Re: [Cfrg] RG Last Call - draft-irtf-cfrg-ocb-00

"Blumenthal, Uri - 0558 - MITLL" <> Wed, 06 February 2013 17:00 UTC

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From: "Blumenthal, Uri - 0558 - MITLL" <>
To: Ted Krovetz <>, "" <>
Date: Wed, 6 Feb 2013 12:00:55 -0500
Thread-Topic: [Cfrg] RG Last Call - draft-irtf-cfrg-ocb-00
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Subject: Re: [Cfrg] RG Last Call - draft-irtf-cfrg-ocb-00
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>>practically unusable in any serious product (commercial or otherwise)
>>because of its licensing terms.
>I certainly hope that we can convince you that this is not true.

I'd love to be convinced, as (contrary to how it may appear) I'm not
averse to faster AEAD modes. :)

>There are a huge number of serious open-source products that all fall
>under License 1's simple terms (linux, gnu, any project using any
>OSI-approved license, etc).
>Note that License 1 does not have a non-military provision, meaning that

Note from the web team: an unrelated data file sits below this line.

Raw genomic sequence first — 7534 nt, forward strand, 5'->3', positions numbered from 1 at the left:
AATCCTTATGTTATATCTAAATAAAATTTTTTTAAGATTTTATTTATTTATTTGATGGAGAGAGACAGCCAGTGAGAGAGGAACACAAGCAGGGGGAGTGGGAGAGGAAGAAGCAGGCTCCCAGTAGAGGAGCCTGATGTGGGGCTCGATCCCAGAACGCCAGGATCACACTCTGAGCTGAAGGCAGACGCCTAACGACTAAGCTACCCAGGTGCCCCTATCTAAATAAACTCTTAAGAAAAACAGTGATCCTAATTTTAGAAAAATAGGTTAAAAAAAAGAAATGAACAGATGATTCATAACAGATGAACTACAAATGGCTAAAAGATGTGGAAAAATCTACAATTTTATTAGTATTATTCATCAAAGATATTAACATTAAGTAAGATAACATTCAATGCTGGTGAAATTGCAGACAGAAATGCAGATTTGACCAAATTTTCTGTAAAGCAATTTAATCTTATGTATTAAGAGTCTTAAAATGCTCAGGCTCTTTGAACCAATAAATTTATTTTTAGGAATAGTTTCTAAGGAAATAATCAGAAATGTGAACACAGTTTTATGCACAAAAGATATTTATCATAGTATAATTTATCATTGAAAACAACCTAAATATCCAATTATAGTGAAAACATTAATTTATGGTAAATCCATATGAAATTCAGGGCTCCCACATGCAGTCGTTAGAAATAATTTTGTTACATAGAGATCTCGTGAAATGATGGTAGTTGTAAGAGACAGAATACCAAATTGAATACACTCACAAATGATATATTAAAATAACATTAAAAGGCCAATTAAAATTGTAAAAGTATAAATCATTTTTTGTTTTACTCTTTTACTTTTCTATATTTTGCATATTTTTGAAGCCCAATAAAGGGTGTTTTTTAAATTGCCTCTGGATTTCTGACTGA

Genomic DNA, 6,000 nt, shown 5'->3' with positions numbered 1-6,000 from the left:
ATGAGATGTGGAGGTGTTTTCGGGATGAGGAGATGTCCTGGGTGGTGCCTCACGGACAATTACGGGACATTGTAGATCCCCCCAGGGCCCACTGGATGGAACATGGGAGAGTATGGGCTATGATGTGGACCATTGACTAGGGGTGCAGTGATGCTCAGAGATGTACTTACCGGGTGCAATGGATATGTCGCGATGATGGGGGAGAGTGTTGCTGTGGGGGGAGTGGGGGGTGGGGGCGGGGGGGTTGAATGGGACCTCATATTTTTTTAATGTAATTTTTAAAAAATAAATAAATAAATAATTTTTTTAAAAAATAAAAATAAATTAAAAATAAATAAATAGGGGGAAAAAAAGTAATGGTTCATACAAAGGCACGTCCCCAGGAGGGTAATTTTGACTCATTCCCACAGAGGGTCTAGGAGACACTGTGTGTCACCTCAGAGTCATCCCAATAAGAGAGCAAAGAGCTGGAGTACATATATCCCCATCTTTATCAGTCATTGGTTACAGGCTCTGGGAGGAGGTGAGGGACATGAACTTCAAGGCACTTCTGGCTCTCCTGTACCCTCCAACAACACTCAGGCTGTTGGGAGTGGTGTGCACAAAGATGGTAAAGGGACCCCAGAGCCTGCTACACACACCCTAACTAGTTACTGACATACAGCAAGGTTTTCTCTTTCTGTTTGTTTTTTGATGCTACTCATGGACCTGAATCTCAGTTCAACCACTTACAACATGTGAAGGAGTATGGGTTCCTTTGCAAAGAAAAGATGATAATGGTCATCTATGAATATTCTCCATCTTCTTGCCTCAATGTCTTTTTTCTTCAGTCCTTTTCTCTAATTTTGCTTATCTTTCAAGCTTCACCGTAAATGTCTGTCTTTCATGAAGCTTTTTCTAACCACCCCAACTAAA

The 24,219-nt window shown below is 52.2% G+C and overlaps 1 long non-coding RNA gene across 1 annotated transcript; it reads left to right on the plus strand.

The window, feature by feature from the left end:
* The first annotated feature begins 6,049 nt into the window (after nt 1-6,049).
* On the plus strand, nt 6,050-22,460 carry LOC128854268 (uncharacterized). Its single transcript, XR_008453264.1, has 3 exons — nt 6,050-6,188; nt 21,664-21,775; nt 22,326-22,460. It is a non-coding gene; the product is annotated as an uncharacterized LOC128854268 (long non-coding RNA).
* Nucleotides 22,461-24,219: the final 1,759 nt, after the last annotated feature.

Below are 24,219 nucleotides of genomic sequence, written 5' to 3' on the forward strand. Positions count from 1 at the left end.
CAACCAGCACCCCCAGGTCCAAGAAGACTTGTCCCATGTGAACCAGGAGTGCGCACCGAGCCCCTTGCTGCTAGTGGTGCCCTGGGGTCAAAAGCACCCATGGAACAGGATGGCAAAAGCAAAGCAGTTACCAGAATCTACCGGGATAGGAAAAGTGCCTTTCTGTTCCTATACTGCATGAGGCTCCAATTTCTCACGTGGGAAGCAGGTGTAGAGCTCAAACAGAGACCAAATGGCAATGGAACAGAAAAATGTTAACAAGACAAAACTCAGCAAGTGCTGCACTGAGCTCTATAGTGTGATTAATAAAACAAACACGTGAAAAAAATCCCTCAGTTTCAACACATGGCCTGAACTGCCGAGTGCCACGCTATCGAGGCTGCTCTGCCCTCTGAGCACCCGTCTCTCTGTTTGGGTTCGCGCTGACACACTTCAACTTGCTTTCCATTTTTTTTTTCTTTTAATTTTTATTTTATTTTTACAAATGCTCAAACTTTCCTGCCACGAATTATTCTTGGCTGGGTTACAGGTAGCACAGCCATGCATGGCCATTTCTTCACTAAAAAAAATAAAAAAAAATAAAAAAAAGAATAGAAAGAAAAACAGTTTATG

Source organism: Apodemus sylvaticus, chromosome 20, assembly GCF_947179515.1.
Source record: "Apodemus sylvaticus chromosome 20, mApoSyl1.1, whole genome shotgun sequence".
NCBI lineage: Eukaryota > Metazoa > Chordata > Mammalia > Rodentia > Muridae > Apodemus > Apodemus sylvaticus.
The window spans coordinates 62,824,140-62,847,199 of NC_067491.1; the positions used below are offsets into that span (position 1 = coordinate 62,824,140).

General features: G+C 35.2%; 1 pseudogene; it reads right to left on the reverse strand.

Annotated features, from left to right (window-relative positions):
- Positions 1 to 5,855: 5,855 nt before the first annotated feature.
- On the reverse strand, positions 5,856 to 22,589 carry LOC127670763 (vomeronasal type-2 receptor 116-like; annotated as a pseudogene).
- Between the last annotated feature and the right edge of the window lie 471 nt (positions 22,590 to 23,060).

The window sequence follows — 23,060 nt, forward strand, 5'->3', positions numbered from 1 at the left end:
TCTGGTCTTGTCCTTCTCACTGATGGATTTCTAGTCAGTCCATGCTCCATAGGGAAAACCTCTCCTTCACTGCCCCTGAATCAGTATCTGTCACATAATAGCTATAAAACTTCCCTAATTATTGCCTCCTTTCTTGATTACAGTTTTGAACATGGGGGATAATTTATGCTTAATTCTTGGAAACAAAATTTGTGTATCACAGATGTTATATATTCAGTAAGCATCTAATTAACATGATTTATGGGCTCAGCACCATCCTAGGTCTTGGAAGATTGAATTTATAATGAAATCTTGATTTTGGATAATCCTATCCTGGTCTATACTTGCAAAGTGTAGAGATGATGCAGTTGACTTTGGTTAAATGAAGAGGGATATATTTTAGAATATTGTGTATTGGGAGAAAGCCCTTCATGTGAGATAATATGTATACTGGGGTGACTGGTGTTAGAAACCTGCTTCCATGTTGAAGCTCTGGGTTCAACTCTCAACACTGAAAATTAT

>open-source software need not worry about it.

Let's consider a hypothetical case: a company X adds an OCB implementation
to OpenSSL (or Crypto++) and then use that library/package in their
proprietary "SuperComm" software thatthey subsequently sell to Department
of Defense and to Department of Energy.

First - are they even allowed to to that under this license?

Second - how much of the source code do they have to make available to
satisfy the terms of "License 1"? Just the OCB code? The entire OpenSSL or
Crypto++? The entire "SuperComm" source?

>And we are determined try to make License 2 workable, which would then
>make all software (open or closed, commercial or non-commercial) free for
>non-military use, and hardware implementations free for non-commercial
>non-military purposes.

Non-commercial hardware? I'd like to see an example of that, and maybe a
box of samples. :)